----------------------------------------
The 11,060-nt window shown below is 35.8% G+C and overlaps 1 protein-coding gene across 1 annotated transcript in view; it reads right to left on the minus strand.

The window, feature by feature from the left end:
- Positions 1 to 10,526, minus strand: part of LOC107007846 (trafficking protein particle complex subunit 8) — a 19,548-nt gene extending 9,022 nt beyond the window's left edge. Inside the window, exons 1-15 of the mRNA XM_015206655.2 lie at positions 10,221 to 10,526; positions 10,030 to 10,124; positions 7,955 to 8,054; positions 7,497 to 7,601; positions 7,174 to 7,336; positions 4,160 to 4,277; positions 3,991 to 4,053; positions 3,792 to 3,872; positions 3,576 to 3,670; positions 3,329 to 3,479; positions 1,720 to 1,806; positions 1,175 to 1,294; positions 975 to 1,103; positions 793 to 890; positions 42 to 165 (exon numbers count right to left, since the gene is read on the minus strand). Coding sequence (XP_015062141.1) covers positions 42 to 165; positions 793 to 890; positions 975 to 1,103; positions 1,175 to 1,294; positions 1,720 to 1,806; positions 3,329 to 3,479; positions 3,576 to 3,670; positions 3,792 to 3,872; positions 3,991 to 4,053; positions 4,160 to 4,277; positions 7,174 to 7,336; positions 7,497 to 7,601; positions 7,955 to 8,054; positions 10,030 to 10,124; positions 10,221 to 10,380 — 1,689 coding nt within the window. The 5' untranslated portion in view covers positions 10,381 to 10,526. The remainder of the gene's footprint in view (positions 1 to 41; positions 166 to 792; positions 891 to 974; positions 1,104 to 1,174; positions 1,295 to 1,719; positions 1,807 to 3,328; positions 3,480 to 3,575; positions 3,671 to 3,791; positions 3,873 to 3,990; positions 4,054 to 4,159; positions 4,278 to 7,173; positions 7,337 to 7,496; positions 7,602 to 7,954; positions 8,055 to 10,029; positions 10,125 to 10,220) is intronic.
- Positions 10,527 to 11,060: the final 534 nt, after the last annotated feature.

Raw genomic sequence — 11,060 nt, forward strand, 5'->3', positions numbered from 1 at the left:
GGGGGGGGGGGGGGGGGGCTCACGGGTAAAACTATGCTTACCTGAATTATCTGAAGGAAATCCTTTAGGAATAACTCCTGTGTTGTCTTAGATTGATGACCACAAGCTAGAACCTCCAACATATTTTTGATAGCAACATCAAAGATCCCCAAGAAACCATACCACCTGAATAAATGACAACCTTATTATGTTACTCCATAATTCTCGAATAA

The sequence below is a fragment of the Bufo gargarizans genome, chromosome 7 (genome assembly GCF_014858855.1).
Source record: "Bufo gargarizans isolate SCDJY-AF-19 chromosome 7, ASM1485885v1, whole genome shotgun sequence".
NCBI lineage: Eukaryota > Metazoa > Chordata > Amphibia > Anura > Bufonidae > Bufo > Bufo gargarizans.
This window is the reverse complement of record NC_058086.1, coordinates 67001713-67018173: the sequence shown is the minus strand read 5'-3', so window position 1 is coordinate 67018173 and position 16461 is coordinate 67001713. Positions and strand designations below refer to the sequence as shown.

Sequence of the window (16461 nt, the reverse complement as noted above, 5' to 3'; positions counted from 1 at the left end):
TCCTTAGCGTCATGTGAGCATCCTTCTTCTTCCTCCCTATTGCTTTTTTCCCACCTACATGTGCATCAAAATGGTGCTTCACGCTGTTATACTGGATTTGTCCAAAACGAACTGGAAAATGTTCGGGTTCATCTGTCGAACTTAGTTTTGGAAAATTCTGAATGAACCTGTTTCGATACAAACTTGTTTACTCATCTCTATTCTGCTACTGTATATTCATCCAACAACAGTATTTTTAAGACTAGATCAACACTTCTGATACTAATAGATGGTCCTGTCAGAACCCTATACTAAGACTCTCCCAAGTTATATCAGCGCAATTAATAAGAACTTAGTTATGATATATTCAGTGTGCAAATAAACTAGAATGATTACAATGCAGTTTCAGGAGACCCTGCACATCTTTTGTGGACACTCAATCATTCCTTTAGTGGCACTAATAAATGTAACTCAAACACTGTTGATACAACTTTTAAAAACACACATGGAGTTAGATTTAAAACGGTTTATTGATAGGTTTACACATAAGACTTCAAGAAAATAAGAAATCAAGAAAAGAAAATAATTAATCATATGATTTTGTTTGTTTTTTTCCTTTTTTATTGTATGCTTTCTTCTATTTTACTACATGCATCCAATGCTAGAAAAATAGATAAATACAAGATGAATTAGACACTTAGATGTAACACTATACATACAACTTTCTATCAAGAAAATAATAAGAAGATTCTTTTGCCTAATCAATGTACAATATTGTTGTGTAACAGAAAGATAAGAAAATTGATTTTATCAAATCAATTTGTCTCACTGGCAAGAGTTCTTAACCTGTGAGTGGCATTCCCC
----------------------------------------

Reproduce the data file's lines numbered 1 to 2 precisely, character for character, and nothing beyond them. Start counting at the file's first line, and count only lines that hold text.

The 11,060-nt window shown below is 35.8% G+C and overlaps 1 protein-coding gene across 1 annotated transcript in view; it reads right to left on the minus strand.

The window, feature by feature from the left end: